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Sun Dec 30, 2012, 10:52 AM

May I suggest that if you're suffering from PTSD, depression,

grief, anxiety, etc. that you check out the potential benefits of meaningfulness meditation? Buddhists, Tibetans in particular, stumbled onto some very powerful secrets a long time ago, and western psychologists (and a few psychiatrists) are finally beginning to catch on.

The meditation techniques are totally compatible with virtually any religious background, or none. It is not about beliefs, but about a way of being in the world.

Here s an excellent book to start with:

Emotional Alchemy: How the Mind Can Heal the Heart
Tara Bennett-Goleman

http://www.amazon.com/Emotional-Alchemy-Mind-Heal-Heart/dp/0609809032/ref=sr_1_1?ie=UTF8&qid=1356882377&sr=8-1&keywords=tara+goleman

“May this very important and enticing book find its way into the hearts of readers near and far so that it can perform its mysterious and healing alchemy for the benefit of all.” —John Kabat-Zinn, author of Wherever You Go, There You Are and
Professor of Medicine, University of Massachusetts Medical School


The Transformative Power of Mindfulness

Alchemists sought to transform lead into gold. In the same way, says Tara Bennett- Goleman, we all have the natural ability to turn our moments of confusion or emotional pain into insightful clarity.

Emotional Alchemy maps the mind and shows how, according to recent advances in cognitive therapy, most of what troubles us falls into ten basic emotional patterns, including fear of abandonment, social exclusion (the feeling that we don’t belong), and vulnerability (the feeling that some catastrophe will occur). This remarkable book also teaches us how we can free ourselves of such patterns and replace them with empathy for ourselves and others through the simple practice of mindfulness, an awareness that lets us see things as they truly are without distortion or judgment. Emotional Alchemy provides an insightful explanation of how mindfulness can change not only our lives, but the very structure of our brains, giving us the freedom to be more creative and alive.

Here is a beautifully rendered work full of Buddhist wisdom and stories of how people have used mindfulness to conquer their self-defeating habits. The result is a whole new way of approaching our relationships, work, and internal lives.

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Arrow 13 replies Author Time Post
Reply May I suggest that if you're suffering from PTSD, depression, (Original post)
Jackpine Radical Dec 2012 OP
HereSince1628 Dec 2012 #1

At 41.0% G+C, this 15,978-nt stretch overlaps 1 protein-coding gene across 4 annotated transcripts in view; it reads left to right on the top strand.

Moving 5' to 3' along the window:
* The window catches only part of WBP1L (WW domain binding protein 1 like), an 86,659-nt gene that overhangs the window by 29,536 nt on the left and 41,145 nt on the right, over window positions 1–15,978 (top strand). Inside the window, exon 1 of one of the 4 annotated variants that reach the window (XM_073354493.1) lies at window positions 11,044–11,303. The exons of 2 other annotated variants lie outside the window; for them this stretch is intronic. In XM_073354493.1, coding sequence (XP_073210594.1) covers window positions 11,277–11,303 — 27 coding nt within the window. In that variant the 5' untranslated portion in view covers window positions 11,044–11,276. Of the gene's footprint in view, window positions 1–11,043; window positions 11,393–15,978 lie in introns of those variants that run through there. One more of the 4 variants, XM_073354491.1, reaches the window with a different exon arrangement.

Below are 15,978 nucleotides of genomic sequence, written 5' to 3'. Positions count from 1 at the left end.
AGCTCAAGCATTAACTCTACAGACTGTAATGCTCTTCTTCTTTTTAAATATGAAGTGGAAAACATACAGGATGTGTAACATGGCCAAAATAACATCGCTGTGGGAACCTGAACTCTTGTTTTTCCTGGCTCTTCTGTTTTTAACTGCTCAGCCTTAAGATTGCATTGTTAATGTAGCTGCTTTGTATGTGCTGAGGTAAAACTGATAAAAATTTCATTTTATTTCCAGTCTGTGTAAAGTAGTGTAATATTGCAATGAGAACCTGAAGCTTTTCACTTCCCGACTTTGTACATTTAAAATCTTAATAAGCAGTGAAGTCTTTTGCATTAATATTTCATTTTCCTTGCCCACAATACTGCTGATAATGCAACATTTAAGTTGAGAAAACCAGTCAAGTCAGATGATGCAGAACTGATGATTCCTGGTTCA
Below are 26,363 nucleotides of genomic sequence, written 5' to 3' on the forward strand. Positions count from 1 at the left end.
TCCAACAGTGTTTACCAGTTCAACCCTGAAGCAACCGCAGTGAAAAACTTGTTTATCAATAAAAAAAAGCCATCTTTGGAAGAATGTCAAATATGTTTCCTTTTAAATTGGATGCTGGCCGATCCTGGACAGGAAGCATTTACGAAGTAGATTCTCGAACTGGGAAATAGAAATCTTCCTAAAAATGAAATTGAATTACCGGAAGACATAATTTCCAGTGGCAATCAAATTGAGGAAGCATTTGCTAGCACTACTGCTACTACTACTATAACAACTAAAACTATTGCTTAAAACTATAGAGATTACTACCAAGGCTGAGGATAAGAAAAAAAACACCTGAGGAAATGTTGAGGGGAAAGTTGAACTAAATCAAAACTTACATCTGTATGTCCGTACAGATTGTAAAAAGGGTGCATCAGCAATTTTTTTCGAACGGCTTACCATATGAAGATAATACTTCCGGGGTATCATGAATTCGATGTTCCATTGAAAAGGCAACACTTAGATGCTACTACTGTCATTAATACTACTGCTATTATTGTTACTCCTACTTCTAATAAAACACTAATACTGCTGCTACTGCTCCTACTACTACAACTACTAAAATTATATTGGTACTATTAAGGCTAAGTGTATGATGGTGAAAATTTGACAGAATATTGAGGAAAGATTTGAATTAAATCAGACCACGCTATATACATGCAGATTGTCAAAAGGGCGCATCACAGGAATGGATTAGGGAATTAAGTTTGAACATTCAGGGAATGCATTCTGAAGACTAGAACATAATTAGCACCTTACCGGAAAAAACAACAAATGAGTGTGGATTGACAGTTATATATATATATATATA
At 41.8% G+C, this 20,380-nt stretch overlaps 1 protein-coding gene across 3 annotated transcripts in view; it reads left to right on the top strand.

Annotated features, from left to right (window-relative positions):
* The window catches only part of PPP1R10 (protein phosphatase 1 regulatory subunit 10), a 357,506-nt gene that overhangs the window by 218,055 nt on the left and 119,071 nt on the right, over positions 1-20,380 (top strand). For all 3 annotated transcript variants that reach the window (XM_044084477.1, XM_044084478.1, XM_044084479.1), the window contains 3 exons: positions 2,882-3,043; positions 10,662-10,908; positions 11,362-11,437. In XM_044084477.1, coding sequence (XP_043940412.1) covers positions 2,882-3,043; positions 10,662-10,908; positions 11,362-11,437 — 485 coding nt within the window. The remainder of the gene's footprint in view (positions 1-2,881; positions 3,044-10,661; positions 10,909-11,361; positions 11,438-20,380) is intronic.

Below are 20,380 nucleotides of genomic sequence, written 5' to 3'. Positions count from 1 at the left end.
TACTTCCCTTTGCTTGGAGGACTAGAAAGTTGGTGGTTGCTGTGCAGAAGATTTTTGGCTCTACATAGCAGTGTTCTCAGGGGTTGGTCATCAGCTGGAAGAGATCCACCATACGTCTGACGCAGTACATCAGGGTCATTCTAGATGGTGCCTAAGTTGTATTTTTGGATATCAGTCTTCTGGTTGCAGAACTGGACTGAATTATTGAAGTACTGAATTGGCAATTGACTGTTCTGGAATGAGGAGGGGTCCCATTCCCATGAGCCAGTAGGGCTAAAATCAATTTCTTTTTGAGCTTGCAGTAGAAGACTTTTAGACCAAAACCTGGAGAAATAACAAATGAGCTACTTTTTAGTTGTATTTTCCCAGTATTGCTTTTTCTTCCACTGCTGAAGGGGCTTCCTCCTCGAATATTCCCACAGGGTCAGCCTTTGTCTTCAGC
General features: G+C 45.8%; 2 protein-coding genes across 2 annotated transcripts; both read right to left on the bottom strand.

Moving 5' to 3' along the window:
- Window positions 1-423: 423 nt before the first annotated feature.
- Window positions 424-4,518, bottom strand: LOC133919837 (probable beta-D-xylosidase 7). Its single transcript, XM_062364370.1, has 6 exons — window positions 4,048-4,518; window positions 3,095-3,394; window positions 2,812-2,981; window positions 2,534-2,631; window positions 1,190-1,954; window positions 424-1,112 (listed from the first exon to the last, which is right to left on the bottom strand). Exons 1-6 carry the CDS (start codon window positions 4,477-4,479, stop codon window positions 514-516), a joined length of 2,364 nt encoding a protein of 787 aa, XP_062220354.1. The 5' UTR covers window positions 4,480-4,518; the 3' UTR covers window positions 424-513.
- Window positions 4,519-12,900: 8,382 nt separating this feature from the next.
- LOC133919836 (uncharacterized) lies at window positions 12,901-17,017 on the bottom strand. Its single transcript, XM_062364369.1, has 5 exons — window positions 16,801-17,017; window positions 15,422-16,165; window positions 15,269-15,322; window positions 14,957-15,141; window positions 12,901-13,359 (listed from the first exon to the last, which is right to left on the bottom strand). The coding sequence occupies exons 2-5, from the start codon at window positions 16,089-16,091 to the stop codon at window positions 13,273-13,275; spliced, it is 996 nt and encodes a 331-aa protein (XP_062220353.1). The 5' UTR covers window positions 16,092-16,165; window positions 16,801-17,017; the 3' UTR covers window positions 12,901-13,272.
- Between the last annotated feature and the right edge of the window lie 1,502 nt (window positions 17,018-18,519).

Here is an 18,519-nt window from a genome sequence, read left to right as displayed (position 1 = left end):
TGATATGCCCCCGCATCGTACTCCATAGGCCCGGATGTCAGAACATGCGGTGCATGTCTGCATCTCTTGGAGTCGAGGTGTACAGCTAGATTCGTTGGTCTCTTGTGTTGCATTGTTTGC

applegrove Dec 2012 #2
libodem Dec 2012 #3
Jackpine Radical Dec 2012 #4
libodem Dec 2012 #5
dreamnightwind Jan 2013 #6
Jackpine Radical Jan 2013 #7
undergroundpanther Jan 2013 #8
HereSince1628 Jan 2013 #9
BeHereNow Jan 2013 #10
HereSince1628 Jan 2013 #11
BerniceDixon Mar 2013 #13
Still Blue in PDX Jan 2013 #12

Response to Jackpine Radical (Original post)


Response to Jackpine Radical (Original post)

Sun Dec 30, 2012, 01:51 PM

2. I naturally have the ability to focus and get lost in things. Saved my ass a great deal.

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Response to Jackpine Radical (Original post)

Sun Dec 30, 2012, 02:36 PM

3. I think it can help

But it is a discipline and takes a little committment. I took a ten day Veposhina(sp), no idea how to spell it in 1976. It was mind expanding but I've had horrible follow through.

It is good for getting a grip on that blathering parent tape and putting it on forced ignore. That seems to be the 'voice' that wants to interrupt when I get two seconds of silence, and it exclaims you're doing it.


We'd all be better for a little serenity prayer and meditation each day. It is that time of year for resolutions.

You first.

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Response to libodem (Reply #3)

Sun Dec 30, 2012, 05:34 PM

4. Vipassana.

And you're due for a refresher.

As for me on the resolution think, well, if you insist,

I hereby resolve to continue my 33-year practice of daily meditation.

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Response to Jackpine Radical (Reply #4)

Mon Dec 31, 2012, 12:49 PM

5. Good on ya

I'm due to add more discipline into my life. I was awarded disability in May. I'm so grateful. I slacked off and went into a freefloat.

I'm searching for that age old quest: Who am I, and what is my purpose? I'm a bit unfulfilled, at this point.

Woman's search for meaning.